The unseasonal rains in April notwithstanding, Punjab, known as the granary of India, expects a bumper harvest. So do most other states, if farmers and agricultural scientists are to be believed. However, this will not automatically translate into good times for farmers and better food security for people because every year more than 7% of food production in India is lost during harvest or on the journey from farm to markets, during production, processing, retailing and consumption — enough food to feed five crore hungry people. This results in the ironic situation that while India produces enough food to meet the needs of its entire population and has at its disposal arable land that has potential to produce food surplus for export, it is unable to feed millions of its people. India has consistently ranked poorly in the Global Hunger Index (GHI). In 2017, it ranked 100th among 119
Inadequate and inefficient rural infrastructure is the main cause for this tragic waste of food. Lack of education on post-harvest practices often results in poor quality control and food being damaged during handling. Twenty-one million metric tonnes of wheat, nearly equal to Australia’s annual production, rots each year due to improper storage. India is the second-largest producer of vegetables and fruits, but 40% of it is wasted due to inadequate logistical support, lack of refrigerated storage, supply chain bottlenecks, poor transport and underdeveloped marketing channels. According to the Associated Chambers of Commerce, the country experiences a post-harvest loss of Rs 2 lakh crore annually. Less than 4% of India’s fresh produce is transported by cold-chains, compared to more than 90% in the UK. Better cold storage, improved infrastructure and education about food handling could help transform this situation.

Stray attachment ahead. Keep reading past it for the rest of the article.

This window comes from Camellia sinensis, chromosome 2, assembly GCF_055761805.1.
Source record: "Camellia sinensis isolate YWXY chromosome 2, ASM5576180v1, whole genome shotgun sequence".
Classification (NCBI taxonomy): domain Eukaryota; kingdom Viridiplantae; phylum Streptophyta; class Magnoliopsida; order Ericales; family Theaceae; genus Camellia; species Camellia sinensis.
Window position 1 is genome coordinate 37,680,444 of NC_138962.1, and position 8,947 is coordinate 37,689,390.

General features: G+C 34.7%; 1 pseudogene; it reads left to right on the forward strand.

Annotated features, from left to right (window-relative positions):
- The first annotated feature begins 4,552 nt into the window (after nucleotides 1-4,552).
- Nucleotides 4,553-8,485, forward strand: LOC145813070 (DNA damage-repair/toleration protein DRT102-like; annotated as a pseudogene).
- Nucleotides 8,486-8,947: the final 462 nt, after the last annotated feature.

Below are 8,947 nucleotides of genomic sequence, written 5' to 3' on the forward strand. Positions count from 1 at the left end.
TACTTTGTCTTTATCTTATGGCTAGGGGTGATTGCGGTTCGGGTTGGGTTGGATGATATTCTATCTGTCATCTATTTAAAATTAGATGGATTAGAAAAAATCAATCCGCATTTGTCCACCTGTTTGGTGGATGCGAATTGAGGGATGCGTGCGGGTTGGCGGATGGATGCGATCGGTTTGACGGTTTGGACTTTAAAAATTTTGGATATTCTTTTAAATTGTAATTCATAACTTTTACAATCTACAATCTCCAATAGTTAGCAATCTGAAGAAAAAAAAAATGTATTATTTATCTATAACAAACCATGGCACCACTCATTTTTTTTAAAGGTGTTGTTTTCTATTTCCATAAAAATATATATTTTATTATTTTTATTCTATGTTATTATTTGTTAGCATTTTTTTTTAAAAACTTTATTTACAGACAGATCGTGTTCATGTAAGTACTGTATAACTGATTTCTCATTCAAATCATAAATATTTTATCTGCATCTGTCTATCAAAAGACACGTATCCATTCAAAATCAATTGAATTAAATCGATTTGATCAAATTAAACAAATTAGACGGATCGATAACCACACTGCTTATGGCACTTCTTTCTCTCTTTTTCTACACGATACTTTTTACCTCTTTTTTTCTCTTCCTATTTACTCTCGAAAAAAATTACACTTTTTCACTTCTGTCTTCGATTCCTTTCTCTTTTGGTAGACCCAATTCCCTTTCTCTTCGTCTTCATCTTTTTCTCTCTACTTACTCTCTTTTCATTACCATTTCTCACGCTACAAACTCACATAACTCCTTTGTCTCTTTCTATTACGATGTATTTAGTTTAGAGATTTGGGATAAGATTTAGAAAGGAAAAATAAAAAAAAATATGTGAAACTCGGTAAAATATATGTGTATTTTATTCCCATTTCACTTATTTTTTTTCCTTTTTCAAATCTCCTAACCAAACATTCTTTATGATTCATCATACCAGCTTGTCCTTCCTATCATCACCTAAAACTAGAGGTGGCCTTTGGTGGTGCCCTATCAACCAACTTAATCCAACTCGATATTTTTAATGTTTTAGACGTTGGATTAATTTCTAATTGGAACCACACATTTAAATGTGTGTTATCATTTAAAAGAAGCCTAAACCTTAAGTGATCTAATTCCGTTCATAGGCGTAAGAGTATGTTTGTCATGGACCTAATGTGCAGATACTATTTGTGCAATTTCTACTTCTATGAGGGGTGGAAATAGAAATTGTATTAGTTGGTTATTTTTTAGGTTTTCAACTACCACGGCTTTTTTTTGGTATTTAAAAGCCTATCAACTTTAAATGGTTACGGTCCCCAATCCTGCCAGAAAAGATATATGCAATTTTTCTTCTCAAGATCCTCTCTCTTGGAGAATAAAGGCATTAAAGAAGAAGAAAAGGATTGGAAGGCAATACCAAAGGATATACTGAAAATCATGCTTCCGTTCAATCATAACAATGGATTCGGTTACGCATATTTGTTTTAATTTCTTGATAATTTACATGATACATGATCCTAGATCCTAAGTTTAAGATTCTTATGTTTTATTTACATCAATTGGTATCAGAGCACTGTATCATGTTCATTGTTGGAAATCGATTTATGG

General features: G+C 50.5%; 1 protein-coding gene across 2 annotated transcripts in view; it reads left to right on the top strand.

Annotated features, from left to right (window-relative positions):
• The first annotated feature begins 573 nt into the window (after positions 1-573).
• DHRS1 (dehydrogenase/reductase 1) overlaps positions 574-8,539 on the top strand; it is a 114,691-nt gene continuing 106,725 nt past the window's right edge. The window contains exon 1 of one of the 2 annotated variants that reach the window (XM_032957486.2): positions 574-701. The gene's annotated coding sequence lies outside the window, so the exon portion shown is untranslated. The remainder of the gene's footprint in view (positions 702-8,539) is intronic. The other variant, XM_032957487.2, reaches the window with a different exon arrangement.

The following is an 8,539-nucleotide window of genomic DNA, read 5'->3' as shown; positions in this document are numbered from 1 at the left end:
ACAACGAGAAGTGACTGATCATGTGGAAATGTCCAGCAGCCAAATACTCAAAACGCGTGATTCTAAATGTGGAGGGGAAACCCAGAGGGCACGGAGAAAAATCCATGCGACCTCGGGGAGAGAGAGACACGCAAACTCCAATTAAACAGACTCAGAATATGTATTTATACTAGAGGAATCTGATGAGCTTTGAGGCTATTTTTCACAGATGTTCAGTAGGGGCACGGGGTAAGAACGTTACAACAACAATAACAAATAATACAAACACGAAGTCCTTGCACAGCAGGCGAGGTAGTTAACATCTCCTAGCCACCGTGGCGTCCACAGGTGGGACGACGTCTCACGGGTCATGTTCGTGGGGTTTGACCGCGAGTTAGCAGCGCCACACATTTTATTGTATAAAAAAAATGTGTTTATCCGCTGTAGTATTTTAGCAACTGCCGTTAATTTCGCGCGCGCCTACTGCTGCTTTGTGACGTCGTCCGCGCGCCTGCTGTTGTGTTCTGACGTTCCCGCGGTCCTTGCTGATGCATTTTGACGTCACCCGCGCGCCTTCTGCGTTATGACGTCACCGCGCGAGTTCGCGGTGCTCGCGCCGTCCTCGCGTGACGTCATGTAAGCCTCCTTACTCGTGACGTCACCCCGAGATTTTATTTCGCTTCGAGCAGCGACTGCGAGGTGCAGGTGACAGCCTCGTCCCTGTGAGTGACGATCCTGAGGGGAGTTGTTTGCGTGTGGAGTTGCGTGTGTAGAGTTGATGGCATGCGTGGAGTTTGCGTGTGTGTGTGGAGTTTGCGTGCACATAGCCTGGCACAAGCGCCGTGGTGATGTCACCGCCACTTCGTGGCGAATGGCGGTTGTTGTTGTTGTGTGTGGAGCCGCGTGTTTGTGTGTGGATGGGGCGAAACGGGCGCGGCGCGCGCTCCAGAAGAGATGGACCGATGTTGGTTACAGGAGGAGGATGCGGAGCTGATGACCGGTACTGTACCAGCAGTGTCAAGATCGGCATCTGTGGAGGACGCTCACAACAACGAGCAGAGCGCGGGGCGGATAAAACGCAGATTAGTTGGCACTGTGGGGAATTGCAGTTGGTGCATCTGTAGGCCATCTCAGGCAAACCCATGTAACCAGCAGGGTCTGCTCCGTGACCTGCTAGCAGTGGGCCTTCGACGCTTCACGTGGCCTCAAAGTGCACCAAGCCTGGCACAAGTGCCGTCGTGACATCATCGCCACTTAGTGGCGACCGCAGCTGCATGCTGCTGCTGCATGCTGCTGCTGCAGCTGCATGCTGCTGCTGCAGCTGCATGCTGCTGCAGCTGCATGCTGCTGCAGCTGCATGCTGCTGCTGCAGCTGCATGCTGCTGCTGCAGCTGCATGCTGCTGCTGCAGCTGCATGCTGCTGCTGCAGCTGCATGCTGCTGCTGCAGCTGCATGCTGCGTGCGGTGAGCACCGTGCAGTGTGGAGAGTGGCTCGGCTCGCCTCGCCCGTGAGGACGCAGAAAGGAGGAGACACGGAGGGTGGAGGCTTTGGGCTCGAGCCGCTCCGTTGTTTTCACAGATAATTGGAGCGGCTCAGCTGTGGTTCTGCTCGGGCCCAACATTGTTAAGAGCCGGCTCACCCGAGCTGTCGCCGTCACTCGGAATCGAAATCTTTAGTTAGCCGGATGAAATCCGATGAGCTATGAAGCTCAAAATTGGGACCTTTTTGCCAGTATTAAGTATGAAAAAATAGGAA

The Food Corporation of India has neither the warehouse capacity nor the manpower to manage the humongous stockpile of food grains. According to recent studies by the Indian Council of Agricultural Research and Indian Institute of Management-Kolkata, only 10% of the perishable produce has access to cold storage facilities in India. This, along with inappropriate supply chain management, has resulted in India becoming a significant contributor to food wastage both at pre- and post-harvest levels. Modern supply chains linked to food processing companies, such as Nestlé, Pepsi, Unilever and Del Monte handle only a fraction of the country’s perishable food produce. India needs to mobilise large-scale investments in cold storage methods, refrigerated transport and other modern logistics to modernise its food supply chain. This calls for strong political will and imaginative thinking on the part of the policy-makers.
via Bumper crop expected; wastage, too | Deccan Herald